T-Bar Row vs Seated Cable Row (Is One Better?)


T-Bar Rows vs Seated Cable Rows

In this article, I will be comparing T-Bar rows and seated cable rows. These two exercises are both commonly used to target the muscles of the back, including the lats, traps, and rhomboids.

We will examine the specific muscles worked by each exercise, the differences in technique, and the pros and cons of each.

By the end of this article, you will have the knowledge you need to determine which rowing exercise is right for you based on your lifting goals and preferences.


T-Bar Rows


Equipment Needed

  • T-Bar Row Machine

Muscles Worked

  • Latissimus Dorsi
  • Teres Major
  • Trapezius
  • Rhomboids
  • Posterior Deltoids
  • Biceps, Brachialis & Brachioradialis

How To

  • Set yourself up on the T-Bar Row Machine*
  • Feet should be flat on the platform and the chest supported on the pad.
  • Grab the handles, brace the core and unrack the bar.
  • Make sure your posture is good and then row the bar toward your chest.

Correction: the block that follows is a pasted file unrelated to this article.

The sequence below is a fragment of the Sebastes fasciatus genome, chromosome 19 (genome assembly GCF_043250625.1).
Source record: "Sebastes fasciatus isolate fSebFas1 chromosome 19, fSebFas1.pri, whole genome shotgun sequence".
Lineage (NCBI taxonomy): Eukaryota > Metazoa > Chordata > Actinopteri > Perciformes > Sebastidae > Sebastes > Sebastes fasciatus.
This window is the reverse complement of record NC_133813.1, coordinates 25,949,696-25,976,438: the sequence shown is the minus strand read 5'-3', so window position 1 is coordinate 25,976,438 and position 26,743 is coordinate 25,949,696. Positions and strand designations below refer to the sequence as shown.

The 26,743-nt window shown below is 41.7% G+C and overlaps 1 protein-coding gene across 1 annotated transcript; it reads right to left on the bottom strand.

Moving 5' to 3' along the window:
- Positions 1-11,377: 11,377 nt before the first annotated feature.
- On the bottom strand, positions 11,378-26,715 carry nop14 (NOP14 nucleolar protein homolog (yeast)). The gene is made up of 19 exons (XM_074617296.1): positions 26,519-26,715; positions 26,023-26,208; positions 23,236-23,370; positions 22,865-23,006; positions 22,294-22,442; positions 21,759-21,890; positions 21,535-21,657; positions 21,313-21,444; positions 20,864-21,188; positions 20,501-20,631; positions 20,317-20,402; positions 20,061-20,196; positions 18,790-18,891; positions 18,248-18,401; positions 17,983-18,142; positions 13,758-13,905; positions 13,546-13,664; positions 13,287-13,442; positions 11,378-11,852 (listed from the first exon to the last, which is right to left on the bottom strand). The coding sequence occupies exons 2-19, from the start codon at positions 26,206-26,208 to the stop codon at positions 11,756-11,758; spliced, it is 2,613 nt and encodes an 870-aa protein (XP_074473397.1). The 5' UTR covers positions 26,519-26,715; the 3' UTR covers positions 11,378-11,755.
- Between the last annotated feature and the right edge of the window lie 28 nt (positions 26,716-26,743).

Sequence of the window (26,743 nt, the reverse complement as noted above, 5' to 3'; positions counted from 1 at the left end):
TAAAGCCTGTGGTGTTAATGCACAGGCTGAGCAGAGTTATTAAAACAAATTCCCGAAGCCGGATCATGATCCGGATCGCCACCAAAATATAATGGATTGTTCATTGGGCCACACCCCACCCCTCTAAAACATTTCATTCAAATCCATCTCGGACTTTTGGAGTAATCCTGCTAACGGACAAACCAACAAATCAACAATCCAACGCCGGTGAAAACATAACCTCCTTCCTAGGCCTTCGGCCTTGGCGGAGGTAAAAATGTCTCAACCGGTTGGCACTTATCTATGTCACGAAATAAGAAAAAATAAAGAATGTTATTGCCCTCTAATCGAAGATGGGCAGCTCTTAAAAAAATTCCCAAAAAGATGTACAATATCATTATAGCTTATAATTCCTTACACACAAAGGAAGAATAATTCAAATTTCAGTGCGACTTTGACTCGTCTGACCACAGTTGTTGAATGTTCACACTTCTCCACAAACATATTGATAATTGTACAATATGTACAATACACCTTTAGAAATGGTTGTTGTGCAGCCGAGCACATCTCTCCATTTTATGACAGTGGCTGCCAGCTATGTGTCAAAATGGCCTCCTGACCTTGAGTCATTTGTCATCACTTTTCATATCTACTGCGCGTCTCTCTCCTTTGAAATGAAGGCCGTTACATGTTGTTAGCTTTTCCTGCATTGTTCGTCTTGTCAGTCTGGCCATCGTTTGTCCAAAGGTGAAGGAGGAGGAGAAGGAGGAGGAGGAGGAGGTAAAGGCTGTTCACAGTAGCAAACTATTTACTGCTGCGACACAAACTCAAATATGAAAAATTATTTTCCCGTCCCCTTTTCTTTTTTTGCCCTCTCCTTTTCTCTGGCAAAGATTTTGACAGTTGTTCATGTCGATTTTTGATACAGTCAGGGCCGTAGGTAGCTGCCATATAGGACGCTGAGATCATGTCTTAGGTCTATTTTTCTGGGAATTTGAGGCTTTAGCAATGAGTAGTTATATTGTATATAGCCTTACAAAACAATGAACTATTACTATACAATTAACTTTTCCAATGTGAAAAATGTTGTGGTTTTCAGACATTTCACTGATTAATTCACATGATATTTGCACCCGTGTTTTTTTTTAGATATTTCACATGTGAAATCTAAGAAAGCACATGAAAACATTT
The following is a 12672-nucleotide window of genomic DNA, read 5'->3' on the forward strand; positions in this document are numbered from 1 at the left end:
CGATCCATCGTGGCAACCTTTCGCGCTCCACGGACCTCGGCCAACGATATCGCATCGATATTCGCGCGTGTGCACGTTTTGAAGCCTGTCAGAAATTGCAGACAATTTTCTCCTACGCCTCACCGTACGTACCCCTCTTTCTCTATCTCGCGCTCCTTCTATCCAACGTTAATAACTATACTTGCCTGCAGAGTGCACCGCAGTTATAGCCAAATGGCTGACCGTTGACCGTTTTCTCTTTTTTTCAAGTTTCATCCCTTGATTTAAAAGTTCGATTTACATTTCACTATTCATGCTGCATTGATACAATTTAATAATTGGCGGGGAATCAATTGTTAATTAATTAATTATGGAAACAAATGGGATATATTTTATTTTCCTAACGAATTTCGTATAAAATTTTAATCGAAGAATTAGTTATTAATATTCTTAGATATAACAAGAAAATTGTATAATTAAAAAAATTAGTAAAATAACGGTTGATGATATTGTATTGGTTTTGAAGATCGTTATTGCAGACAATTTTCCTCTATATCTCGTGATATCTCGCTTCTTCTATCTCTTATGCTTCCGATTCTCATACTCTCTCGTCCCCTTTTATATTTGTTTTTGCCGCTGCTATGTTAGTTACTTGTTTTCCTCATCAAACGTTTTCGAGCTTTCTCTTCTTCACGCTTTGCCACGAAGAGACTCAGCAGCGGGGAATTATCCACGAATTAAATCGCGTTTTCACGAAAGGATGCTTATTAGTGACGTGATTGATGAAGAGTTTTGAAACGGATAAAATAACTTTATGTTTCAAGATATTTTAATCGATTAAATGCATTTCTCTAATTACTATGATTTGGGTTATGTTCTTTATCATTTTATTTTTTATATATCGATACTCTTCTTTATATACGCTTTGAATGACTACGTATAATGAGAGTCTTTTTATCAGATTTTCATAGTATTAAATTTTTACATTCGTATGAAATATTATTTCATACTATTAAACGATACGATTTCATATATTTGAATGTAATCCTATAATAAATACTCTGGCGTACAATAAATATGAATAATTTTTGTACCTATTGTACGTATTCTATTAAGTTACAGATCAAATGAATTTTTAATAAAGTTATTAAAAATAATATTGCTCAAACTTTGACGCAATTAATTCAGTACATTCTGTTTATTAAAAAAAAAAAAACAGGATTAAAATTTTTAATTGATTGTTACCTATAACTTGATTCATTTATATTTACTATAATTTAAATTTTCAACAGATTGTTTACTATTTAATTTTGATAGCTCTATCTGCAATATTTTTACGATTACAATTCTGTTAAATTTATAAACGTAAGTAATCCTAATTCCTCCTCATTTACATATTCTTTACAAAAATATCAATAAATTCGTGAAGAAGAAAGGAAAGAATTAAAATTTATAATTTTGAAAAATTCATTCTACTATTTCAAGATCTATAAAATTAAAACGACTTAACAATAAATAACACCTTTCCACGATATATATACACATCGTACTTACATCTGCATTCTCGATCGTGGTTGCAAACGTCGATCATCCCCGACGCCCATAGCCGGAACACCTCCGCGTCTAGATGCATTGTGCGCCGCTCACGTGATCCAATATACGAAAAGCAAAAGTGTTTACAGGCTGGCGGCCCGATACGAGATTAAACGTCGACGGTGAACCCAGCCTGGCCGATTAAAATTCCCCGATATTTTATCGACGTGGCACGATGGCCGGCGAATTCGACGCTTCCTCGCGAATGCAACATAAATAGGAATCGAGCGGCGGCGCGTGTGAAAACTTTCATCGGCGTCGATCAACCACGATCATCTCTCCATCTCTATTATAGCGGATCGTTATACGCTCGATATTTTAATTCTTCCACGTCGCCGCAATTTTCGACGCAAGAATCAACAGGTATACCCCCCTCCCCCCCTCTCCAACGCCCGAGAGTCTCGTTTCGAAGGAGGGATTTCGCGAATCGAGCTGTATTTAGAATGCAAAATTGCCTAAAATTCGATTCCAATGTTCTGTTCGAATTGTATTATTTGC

• Lower back down under control and repeat until all reps are complete.
  • Once all reps are down, re-rack the bar into its rack.

Coaching Points

*Exactly how you set yourself up will vary dependent upon the machine. Not all T-Bar Row Machines are exactly the same.

By far the biggest mistake I see with T-Bar Rows is athletes I coach think that because there is a pad to support their chest, they don’t need to have good posture. This is wrong. You should still have the same posture – back and core engaged – as you would if you didn’t have a pad supporting you.

Benefits

Some of the benefits of including T Bar Rows in your workout routine include:

  1. Improved posture: T Bar Rows can help strengthen the muscles of the upper back, which can help improve posture by pulling the shoulders back and down.
  2. Increased upper body strength: T Bar Rows can help build strength in the upper body, including the back, shoulders, and arms.
  3. Variety in your routine: Including T Bar Rows in your workout routine can add variety and challenge to your workouts, helping to keep you motivated and engaged.

It’s important to note that the benefits of T Bar Rows will depend on your lifting goals and how the exercise is incorporated into your overall strength program.

Note: If you don’t have access to a T-Bar Row Machine, Barbell Bent Over Rows can make a great alternative. Here are some of my other favorite alternatives for T-Bar Rows.